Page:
Gothic High Tech
“Bruce Sterling has managed to pen a delivery vessel for a futuristic, anarchistic, dystopian idea of human potential. And in the end, Gothic High Tech leaves the reader with the notion that even with all this mess, there are ways out of every quandary—even if those ways are unimaginable now or far different than we’d hoped.”
Gothic High Tech reads like a trilogy of mosaic novellas. This book of short stories is divided into three parts, and each part—though concerning different people in different places and lacking any sort of crossover between the stories there—has the feel of a unified world.
Furthermore, those three unified worlds, though wildly different have a general feel in common, and it’s easy enough to see them as different aspects of the same world. It is a context where the weird new machines just ahead of our present time have changed everything, but the average person is still left coping with life as best as he or she can.
These are not stories of a post-human future—at least, not for the characters in question. There is an idea that someone, somewhere, might be on that path, but the characters dealt with here are usually ordinary people made to deal with extraordinary situations—usually after something has destroyed the old way.
The narrative voices in the early stories are accessible, and if the narrators are somewhat unreliable, it’s because their points of view are based on an incomplete understanding of their world or of the replacement world.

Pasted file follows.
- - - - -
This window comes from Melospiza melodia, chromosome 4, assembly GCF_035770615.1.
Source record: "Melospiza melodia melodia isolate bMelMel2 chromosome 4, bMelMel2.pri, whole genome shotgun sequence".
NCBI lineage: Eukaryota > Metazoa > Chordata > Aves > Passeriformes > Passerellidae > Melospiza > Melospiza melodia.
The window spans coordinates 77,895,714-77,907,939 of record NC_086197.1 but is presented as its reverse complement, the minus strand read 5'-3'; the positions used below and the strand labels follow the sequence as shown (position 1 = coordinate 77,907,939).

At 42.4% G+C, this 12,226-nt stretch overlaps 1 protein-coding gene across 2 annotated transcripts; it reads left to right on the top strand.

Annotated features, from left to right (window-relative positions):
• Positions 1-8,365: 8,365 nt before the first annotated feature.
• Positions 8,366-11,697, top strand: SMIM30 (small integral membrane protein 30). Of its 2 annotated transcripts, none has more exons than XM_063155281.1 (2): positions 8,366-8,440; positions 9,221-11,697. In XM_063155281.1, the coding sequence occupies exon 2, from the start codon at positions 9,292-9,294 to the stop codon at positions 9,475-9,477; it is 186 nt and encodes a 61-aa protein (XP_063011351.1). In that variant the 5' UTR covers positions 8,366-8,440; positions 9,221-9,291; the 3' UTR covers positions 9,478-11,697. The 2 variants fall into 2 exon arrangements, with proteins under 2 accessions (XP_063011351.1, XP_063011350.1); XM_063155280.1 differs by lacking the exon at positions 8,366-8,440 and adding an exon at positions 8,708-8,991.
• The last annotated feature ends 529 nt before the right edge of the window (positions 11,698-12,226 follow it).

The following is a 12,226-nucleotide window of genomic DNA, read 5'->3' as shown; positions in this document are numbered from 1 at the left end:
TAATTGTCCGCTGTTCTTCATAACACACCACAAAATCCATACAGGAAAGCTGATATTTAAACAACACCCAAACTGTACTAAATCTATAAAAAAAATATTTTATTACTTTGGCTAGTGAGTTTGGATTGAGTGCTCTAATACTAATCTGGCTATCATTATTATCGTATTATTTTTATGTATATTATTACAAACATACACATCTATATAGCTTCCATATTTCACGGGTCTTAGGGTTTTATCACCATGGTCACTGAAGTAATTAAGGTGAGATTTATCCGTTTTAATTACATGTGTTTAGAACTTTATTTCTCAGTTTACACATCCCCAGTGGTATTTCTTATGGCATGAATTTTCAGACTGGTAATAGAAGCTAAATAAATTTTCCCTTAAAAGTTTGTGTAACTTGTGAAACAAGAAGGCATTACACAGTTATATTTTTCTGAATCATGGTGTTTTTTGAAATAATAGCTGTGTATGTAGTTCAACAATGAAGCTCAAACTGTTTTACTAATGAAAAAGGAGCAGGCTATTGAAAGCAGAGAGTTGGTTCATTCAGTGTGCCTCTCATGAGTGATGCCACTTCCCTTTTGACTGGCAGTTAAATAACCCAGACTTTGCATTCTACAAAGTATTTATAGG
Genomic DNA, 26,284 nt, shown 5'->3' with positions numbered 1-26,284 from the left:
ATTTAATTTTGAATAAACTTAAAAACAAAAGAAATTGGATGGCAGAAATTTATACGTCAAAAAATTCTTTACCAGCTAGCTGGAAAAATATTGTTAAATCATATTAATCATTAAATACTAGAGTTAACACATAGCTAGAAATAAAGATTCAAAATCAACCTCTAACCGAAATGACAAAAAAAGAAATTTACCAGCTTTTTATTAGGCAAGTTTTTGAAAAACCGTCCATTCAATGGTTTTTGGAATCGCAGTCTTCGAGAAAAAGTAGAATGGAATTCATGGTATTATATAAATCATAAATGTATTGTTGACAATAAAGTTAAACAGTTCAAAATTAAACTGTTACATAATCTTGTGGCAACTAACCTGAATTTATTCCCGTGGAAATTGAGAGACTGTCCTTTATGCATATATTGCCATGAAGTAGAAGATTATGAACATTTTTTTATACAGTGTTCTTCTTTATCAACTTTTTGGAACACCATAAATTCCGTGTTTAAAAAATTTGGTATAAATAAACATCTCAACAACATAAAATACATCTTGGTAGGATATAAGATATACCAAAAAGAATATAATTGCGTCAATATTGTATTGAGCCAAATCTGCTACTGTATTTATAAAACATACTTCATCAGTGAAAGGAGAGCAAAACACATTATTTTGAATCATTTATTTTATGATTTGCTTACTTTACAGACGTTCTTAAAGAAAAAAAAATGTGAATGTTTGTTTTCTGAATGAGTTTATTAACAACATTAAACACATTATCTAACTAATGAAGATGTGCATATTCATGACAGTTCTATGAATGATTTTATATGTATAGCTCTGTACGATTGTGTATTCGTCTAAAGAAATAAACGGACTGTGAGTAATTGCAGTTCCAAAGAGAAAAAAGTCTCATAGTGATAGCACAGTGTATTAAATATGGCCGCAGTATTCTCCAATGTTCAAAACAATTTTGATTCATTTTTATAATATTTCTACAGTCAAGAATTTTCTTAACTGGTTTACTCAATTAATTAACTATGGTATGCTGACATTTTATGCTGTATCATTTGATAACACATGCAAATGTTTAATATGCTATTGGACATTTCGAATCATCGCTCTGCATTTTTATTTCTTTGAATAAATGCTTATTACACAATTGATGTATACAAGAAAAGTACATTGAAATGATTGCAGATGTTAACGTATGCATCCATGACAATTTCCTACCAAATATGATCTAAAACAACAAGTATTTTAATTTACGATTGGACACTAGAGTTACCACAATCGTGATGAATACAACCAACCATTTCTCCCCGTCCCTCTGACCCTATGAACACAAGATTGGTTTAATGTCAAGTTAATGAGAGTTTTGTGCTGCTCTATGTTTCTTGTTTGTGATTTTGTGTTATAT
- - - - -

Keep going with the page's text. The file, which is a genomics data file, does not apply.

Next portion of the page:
As the book progresses, the stories become denser and stranger. A genie/demon claims the soul of an Italian executive and takes him to a bizarre Italian version of hell that is both horrifying and sharply satiric.
An assassin manages to do absolutely nothing while somehow maintaining his extremist fervor.
People’s lives get tangled up in politics and change and result in outcomes no one could have foreseen.
Gothic High Tech is not a quick read, but it’s not particularly difficult to consume. It appears to have been designed to throw so many ideas at you—many of them simply very strange—that it forces you to stop every few lines and mull over what has been conveyed and what it means that these particular people are doing these specific things for whichever reasons are proffered by the author.
Gothic High Tech is a somewhat bleak take on how the future can go. Yet is also offers up a fundamentally optimistic view: that people will always be recognizably people, and even when things go horribly awry, they will still act as people do now—and usually for what they feel is best.
Some of the stories even manage to result in an anarchistic sort of rebuilding, suggesting wild but attainable ideas of better ways to run countries and cities.
Gothic High Tech is a book that will stick with you. Ideas explored in its pages will linger in your mind and surface later, when you’re reading the news or watching movies.
Bruce Sterling has managed to pen a delivery vessel for a futuristic, anarchistic, dystopian idea of human potential. And in the end, Gothic High Tech leaves the reader with the notion that even with all this mess, there are ways out of every quandary—even if those ways are unimaginable now or far different than we’d hoped.